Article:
July 26 commemorates the anniversary of the signing of the Americans with Disabilities Act. The history leading to the monumental piece of legislation is voluminous in its own right. It was out of bravery and resilience that made barriers fall and, once removed, we continue to benefit from its effects. When allotting resources, we can pass beyond a scarcity mindset and step into a language surrounding access, which in turn continues to help more people in everyday life.
The Americans with Disabilities Act (ADA) is a federal civil rights law that was enacted in 1990 to protect individuals with disabilities from discrimination by employers, state and local government, and public-serving entities. This includes jobs, schools, transportation and all public and private places that are open to the general public, such as restaurants and movie theaters. The legislation changed the way citizens with disabilities in this country wanted fellow Americans to understand their problems — not as issues of health but as one of civil rights. The New York Times called the law at the time “the most sweeping anti-discrimination measure since the Civil Rights Act of 1964.”
One major part of this landmark legislative history takes us to a 1960s summer camp – Camp Jened. Founded in 1951 it provided a summer getaway for people with disabilities and also became a key factor in the American Disability Rights Movement. There, campers saw the possibilities in how they could participate in civic life when, as American citizens, they were aptly given equal rights. They saw the need for changing the way America viewed disabilities and how it instead needed to provide access to inclusion for all. Experiences and political interests aligned. Combined with the desire for equal opportunities and equal rights, the focus on a vision of inclusion and accommodation emerged as a movement. This group of activists demanded accommodations as part of their identity rather than meeting barriers to any impairment.
This place of inclusion and community led to one of the civil rights provisions of the Rehabilitation Act of 1973, marking for the first time that exclusion and segregation of persons with disabilities is in fact, discrimination. As a major piece of federal legislation surrounding accessibility, Section 504 text of the Rehabilitation Act of 1973 provides: “No otherwise qualified handicapped individual in the United States shall solely on the basis of his handicap, be excluded from the participation, be denied the benefits of, or be subjected to discrimination under any program or activity receiving federal financial assistance.” In other words, if an organization receives federal support of any kind (government offices, schools, universities, hospitals, post offices), even if the organization is not a federal or state organization, the organization must not discriminate against someone because of a disability.
It is worthwhile noting that due in part to a lack oversight and of design standards for accessibility, a provision in the Rehabilitation Act of 1973 (section 502) created the Access Board, originally named the Architectural and Transportation Barriers Compliance Board. The Board is a critical piece of ensuring that federal buildings are indeed accessible.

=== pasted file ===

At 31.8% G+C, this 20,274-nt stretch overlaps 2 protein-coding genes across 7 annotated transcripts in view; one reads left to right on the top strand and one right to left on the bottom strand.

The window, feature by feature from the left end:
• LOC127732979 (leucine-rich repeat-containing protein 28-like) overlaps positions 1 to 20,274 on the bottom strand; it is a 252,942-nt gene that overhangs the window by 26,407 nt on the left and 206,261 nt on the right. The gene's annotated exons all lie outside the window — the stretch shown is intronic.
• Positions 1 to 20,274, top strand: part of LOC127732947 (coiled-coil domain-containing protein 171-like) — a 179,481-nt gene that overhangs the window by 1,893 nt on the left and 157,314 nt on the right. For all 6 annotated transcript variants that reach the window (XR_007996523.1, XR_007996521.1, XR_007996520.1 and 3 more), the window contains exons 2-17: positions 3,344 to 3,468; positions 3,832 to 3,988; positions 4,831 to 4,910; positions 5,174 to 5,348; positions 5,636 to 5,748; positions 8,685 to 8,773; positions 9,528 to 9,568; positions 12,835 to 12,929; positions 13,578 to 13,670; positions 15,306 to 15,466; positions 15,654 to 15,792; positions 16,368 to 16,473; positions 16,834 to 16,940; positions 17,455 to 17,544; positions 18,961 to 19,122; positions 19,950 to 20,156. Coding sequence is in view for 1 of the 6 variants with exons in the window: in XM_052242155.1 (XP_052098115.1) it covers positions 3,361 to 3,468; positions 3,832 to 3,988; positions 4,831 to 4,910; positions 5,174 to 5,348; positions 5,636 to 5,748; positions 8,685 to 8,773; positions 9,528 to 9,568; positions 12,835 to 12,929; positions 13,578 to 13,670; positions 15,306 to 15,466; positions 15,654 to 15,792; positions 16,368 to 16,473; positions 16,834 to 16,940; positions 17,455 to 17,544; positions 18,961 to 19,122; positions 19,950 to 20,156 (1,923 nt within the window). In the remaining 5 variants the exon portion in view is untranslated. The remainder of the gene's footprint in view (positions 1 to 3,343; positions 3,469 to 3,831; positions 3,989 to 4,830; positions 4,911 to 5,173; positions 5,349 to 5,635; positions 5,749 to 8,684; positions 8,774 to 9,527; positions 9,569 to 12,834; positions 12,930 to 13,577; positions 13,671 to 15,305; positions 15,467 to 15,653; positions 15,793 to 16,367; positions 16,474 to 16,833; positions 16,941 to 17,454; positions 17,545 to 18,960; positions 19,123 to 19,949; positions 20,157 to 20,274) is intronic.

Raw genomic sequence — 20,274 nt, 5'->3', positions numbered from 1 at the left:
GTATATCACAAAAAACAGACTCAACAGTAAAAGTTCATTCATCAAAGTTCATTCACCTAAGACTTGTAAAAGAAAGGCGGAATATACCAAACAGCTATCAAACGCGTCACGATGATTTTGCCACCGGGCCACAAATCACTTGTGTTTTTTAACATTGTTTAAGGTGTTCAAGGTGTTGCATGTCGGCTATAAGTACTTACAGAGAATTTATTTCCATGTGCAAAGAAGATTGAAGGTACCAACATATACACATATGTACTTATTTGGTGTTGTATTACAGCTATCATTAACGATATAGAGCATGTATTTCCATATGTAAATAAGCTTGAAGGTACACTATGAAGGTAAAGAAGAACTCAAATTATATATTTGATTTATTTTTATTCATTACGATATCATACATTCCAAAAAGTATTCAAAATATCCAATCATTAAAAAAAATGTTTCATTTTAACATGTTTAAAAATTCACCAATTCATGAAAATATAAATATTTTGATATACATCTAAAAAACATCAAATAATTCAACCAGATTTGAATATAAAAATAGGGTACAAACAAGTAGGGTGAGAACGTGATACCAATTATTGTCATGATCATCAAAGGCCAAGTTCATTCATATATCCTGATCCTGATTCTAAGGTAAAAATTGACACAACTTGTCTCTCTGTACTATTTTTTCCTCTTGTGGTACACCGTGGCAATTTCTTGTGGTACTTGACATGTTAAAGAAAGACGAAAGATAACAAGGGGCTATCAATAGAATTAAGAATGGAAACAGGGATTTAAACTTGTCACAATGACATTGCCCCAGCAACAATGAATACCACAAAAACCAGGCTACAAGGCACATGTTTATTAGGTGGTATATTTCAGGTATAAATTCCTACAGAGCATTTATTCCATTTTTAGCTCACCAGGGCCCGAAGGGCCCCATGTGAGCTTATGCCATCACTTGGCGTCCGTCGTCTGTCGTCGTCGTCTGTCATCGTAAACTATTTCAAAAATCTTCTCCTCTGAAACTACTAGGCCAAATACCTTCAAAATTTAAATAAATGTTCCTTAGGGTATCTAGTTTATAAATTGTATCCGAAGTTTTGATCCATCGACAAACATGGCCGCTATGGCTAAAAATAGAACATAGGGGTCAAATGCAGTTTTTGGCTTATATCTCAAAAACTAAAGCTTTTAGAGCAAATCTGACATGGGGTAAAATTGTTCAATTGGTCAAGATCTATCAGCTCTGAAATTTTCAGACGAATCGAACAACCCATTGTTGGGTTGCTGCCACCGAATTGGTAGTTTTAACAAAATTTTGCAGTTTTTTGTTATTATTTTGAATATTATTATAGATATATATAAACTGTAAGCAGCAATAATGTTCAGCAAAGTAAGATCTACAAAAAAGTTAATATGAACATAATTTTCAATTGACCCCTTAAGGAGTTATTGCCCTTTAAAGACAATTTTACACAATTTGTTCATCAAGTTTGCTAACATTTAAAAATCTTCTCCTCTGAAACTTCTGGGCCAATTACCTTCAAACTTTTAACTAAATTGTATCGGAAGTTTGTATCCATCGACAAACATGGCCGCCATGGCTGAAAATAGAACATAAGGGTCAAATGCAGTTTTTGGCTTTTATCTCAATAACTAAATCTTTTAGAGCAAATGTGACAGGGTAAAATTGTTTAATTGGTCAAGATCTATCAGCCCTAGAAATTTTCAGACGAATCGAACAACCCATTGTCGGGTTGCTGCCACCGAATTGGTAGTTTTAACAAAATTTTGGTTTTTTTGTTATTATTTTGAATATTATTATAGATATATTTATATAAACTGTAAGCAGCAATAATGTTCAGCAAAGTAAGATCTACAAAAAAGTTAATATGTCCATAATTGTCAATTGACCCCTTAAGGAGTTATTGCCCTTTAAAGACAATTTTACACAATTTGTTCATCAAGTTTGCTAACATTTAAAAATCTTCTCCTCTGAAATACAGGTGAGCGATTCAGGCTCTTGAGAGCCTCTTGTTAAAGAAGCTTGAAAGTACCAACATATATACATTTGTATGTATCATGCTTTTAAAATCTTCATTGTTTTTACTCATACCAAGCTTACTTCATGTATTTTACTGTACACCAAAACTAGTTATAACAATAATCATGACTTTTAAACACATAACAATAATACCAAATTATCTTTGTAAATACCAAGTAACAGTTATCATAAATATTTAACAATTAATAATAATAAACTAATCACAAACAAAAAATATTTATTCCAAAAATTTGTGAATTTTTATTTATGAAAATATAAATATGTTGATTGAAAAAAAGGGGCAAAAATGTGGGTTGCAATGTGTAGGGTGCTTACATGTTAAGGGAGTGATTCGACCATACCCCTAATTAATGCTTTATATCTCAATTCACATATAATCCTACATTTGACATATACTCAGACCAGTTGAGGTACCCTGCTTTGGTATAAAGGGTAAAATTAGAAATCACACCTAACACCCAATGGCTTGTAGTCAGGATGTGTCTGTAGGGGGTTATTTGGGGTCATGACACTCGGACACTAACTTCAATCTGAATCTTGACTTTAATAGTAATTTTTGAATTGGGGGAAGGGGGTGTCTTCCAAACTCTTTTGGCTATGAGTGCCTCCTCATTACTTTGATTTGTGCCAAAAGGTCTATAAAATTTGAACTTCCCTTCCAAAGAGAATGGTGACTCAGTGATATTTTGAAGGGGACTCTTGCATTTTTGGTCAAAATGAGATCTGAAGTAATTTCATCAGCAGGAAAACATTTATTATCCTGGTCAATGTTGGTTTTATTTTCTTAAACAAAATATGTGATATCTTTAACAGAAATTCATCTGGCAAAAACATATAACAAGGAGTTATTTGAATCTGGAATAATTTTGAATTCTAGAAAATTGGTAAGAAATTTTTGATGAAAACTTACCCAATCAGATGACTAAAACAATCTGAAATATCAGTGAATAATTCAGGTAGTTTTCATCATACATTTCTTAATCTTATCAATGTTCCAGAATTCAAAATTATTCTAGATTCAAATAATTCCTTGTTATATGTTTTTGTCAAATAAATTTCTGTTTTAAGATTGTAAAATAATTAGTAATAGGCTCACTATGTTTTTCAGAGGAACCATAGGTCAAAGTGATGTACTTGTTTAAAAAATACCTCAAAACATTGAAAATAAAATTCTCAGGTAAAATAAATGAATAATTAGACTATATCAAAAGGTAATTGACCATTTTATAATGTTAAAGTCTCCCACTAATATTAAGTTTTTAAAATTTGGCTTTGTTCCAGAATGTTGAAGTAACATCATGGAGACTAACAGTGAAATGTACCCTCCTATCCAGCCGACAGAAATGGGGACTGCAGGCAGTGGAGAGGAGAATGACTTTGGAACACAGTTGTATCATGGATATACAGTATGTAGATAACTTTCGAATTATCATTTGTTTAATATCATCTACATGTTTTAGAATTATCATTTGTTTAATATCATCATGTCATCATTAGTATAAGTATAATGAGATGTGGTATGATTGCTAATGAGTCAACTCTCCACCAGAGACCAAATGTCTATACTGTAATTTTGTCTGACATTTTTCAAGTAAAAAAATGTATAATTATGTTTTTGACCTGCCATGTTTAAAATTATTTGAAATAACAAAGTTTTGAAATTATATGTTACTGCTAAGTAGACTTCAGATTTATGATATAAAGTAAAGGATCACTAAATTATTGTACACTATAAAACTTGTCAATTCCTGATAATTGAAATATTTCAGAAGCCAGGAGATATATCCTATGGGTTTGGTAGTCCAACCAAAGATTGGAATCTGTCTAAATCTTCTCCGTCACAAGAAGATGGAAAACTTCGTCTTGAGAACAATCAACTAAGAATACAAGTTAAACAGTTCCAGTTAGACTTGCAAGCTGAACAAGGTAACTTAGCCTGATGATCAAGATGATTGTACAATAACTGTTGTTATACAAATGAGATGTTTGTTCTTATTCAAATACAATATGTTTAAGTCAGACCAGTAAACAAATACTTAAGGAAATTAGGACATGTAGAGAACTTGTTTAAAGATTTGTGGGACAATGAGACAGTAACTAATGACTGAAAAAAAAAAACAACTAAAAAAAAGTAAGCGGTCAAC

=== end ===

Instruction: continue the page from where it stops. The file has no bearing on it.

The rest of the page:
The passage of the Education for All Handicapped Children Act in 1975 mandated the inclusion of children with disabilities in schools. This act required all public schools accepting federal funds to provide equal access to education and one free meal a day for children with physical and mental disabilities.
As these laws fell within the realm of Health, Education, and Welfare (HEW), they needed to implement them. Because of failure to enforce the law, intensity of activism and protests ramped up. On April 5, 1977, demonstrators countrywide, held protests outside local offices. One of the sit-ins lasted a total of 25 days, with more than 150 people refusing to leave. It is the longest sit-in at a federal building to date.
The ADA was presented in 1988 and passed in the senate in 1989. On March 3, 1990 the extraordinary efforts of over 1,000 marchers from the White House to the Capital demanded passage of the ADA. A physical demonstration of more than 60 people abandoned their mobility devices to crawl up the 89 steps to the U.S. Capital (they called it the “Capital Crawl”). The bill was signed that summer. When the Americans with Disabilities Act (ADA) was signed into law over 30 years ago, it was the culmination of decades of activism, sacrifice and struggle by people with disabilities to protect basic rights long denied.
Other countries followed suit after this proud American moment. In the years after enactment of the ADA in the United States and similar laws internationally, people with disabilities and governments around the world began meeting and discussing an international treaty that would require other countries to protect the rights of people with disabilities.
Thinking about access issues in planning processes also has ripple effects that may otherwise be overlooked. For example, many of us benefit from curb cuts on sidewalks – people with strollers, bikes, etc. Automatic doors benefit people with lots to carry. The mindset of inclusion helps all and there are still many ways we can work toward disability justice. In our daily lives, if we think about our experiences with technology, architecture, employment, education, etc. and challenge ourselves to identify possible improvements, even small acts to make accommodations for all can advance our efforts of inclusion and access.
Celebrate with each other and share the Americans with Disabilities Act (ADA) in your workplaces, schools and communities throughout the year and for the ADA Anniversary (July 26).
Below you'll find merely a small list of resources to learn about this extraordinary act.